Standing Interest Areas

Standing interest areas for small spaces is great for young and energetic people! 🙂

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I created a butterfly easel which has space for two small children to paint together or one alone. On the shelf there is space for one person to color. Many of my students have been “movers”, so standing and creating is something young people do naturally.  Sitting is not always the preferred position when children are in the midst of creating.  

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The branches are from a rhododendron that has seen better days.  I liked the fact that the branches have so many different twists, turns and textures so I added it as an inspiration for a drawing.  

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In these pictures I did not open the paint because I prefer to do that when I actually have little people using the materials.  I just wanted to set up these provocations so I could show how I use them in small spaces and how they can be aesthetically pleasing. I’ve discussed being messy before, but that is very true with paint! 🙂  So I like to make sure I’ve gone over the clean up routine with the children prior to engaging in a messy lesson.  Once children know what to do they quickly adapt.  Again, patience is really important because getting messy is part of the process and the process is far more important than the final product.  

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Part of the Reggio Inspired approach I use is to document what the children are doing with each provocation.  I like to take pictures and notes so I can understand what each child is thinking of and draw out more information from them during a meeting.  I also like to document the play patterns, interests individuals and the group seem to be displaying through the choices being made.  One thing to remember is that a “Play” based learning environment does not mean a free for all.  All of the interest areas in the classroom are designed for multiple layers of content areas such as, math, science and literacy (drawing, writing and reading).  With a class of children aged three to five their are many levels of learning happening at once and each area needs to draw out the skills that are appropriate for not only the ages of the children but the developmental levels of each.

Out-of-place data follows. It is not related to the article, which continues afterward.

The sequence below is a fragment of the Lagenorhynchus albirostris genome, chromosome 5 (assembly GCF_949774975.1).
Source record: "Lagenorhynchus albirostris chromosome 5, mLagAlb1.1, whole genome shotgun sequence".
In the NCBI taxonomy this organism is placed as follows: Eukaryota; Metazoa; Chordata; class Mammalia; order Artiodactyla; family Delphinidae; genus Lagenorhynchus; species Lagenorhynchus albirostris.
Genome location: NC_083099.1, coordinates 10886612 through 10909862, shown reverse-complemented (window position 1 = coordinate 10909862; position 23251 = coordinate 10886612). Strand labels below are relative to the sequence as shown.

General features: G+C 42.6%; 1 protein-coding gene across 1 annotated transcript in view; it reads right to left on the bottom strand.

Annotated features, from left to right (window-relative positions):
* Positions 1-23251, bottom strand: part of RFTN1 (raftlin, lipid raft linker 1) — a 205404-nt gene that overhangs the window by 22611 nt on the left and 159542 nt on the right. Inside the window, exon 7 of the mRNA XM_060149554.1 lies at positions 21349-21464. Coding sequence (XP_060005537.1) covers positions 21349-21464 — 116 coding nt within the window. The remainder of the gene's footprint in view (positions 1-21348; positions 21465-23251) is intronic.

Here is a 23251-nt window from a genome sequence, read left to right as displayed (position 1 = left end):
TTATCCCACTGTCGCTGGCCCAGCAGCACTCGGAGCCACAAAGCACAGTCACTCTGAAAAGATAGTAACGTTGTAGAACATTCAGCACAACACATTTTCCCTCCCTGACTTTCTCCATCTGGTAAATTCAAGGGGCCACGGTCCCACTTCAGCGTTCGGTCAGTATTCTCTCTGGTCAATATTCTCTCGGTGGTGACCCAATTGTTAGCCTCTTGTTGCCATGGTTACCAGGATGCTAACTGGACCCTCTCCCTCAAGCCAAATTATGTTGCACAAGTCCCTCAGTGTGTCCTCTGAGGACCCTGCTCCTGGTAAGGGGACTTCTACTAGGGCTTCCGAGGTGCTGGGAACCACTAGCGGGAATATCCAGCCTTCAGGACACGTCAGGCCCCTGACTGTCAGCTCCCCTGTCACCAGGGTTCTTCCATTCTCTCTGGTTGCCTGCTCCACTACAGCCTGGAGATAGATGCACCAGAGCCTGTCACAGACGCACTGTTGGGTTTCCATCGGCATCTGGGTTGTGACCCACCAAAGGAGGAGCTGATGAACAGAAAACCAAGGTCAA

Social/ Emotional development is the primary focus of young children and is a life skill that young children will continue to develop into adulthood, yet the basics are really heavily dealt with in preschool. The goal in mind is to help children naturally develop the ability to speak for themselves, have opinions, learn how to understand their peers, gain empathy and be able to work in cooperative groups or individually in a productive way.   I have been fortunate enough through the years to see that young children often times are more experienced and successful with cooperative group projects than older school aged children who are not given a choice and simply placed in groups to work “cooperatively”.  At least in my experience preschool children have naturally formed those groups and have been successful.  I believe one key aspect to their success has been an internal interest and shared goal.  Without a shared goal and the willingness to work together those cooperative and productive groups would have had vastly different outcomes.  

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There are more skills and rules to learn when children are older and the goals and interests are often not theirs, which is true in life.  However, I wish children all through their school career had a bit more autonomy when it comes to cooperative project work.  I believe they loose that internal joy that is present when young as they grow older and choices are taken away from them and imposed by adults that have the attitude “I know better.”  Of course this in not always the case and their are many more reasons and  theories followed in schools as children grow older.

Small spaces can be used to the maximum benefit with the needs of the children always kept at the forefront of our minds as Teachers, Parents and Educators. 🙂

Heidi, Th Marigold School of Early Learning

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